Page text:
Security guards die 20 years younger

Posted by GMB Admin
Thursday 31 May 2018
GMB Trade Union - Security guards die 20 years younger

Shocking figures show they have a lower life expectancy than people born in Iraq or Afghanistan

EXCLUSIVE: UK’s security professionals – who put their lives on the line during terror attacks - have a lower life expectancy than people born in Afghanistan or Iraq.

A shocking new study from GMB, the union for security professionals, reveals security guards die 20 years younger than the national average.

An official estimate completed for GMB by the Office for National Statistics (ONS) shows the mean age of death of people working in security professions, people aged 20 and over, is 61.9 years.

The average age of death in the UK is 81.4, while the global life expectancy is 72. Afghanistan has a life expectancy of 62.7 and Iraq 69.8.

By far the biggest cause of death among those in the security professions is ischaemic heart diseases, malignant neoplasm of trachea bronchus and lung and chronic lower respiratory diseases.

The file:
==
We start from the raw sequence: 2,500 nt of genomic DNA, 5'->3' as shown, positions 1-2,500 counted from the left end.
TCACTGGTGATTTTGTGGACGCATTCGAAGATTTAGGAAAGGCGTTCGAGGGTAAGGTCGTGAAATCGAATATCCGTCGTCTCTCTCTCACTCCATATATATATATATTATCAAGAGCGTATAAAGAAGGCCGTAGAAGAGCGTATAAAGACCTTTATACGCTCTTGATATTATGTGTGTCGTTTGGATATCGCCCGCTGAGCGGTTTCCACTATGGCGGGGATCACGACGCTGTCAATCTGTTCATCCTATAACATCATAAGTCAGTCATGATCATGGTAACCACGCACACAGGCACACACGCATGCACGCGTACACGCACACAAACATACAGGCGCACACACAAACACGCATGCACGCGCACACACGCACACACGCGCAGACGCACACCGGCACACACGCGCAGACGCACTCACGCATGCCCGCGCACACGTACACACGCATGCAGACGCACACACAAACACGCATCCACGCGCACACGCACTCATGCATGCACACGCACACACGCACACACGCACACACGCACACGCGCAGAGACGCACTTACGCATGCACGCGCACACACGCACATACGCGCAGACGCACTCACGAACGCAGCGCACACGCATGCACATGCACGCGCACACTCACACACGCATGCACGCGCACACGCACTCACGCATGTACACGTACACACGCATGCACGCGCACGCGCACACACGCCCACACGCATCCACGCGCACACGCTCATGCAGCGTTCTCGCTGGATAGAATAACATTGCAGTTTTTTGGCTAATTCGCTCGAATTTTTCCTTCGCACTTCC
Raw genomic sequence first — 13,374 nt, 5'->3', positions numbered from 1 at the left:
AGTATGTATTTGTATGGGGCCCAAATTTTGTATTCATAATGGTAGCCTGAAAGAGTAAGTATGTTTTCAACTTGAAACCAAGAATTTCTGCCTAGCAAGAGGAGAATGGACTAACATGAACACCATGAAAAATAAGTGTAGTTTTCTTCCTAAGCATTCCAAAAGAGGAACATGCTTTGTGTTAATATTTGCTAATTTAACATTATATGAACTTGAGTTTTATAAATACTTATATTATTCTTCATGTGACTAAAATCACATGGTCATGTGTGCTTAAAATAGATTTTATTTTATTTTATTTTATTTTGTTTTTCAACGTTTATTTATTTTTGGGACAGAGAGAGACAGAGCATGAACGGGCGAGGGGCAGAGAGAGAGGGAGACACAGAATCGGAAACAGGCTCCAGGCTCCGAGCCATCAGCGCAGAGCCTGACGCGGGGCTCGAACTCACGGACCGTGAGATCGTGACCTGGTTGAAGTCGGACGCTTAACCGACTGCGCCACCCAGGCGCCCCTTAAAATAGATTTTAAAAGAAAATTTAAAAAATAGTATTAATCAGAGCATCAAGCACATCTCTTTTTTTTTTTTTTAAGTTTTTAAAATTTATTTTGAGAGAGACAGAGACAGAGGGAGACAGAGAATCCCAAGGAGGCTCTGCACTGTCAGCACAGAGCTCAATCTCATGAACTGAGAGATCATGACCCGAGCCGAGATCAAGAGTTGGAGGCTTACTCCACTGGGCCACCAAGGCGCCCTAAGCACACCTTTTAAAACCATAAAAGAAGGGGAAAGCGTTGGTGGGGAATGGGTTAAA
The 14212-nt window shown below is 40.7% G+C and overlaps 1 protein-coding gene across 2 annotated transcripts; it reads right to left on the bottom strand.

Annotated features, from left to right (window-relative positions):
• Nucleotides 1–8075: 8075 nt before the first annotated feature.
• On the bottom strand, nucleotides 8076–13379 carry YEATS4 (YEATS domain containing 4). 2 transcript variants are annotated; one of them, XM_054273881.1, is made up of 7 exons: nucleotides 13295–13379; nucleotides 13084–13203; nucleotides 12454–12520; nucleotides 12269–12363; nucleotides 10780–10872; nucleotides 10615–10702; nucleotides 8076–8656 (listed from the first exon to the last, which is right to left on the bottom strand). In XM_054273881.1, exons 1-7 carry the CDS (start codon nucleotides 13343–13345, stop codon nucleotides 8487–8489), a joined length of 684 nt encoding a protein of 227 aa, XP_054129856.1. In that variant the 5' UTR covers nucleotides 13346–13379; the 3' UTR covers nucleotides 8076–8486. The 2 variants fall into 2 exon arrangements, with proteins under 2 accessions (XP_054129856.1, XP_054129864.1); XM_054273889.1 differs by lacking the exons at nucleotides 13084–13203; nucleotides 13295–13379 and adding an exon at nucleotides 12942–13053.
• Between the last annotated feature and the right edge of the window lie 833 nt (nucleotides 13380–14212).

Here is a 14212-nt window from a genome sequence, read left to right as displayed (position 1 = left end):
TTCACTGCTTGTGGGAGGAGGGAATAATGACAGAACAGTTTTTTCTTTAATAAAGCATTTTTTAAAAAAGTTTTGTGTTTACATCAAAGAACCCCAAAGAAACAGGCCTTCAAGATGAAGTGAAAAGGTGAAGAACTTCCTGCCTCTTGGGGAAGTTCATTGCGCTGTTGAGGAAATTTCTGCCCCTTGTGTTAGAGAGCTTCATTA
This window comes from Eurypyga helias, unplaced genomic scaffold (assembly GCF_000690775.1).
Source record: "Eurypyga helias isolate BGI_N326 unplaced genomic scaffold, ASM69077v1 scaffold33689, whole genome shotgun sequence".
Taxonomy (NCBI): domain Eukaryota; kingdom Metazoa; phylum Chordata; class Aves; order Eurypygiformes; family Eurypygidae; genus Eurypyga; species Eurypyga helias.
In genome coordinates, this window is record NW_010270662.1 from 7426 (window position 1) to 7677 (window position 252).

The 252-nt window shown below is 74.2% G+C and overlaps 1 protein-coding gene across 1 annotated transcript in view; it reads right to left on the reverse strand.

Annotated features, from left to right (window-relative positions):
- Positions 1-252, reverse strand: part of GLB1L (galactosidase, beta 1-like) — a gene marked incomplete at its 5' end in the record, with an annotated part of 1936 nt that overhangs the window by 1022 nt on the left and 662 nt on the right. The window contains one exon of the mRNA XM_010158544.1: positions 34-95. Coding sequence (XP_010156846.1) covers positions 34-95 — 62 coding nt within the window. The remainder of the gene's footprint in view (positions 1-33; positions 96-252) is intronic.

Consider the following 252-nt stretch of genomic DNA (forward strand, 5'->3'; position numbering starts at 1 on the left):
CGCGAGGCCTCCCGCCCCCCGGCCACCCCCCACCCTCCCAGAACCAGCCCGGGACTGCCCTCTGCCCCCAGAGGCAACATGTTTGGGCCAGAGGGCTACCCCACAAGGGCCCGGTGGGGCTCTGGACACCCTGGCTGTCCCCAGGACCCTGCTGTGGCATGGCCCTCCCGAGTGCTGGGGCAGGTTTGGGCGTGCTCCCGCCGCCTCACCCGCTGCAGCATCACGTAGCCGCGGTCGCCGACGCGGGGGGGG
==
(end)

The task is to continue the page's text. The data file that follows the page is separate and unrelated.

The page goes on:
It is absolutely shocking security professionals here in the UK have a lower life expectancy than people born in Afghanistan. These are the people we rely on, the first on the scene after atrocities like Westminster Bridge or the Manchester Arena.

Despite the enormous responsibilities they have, there is a misconception in this country that security work is somehow an unskilled profession.

What our security members need is more support in dealing with the stress, mental health and other related health issues that can often go hand in hand with this kind of potentially traumatic work. Security employers need to pledge to work with GMB to tackle this shameful problem.

Roger Jenkins, GMB National Officer

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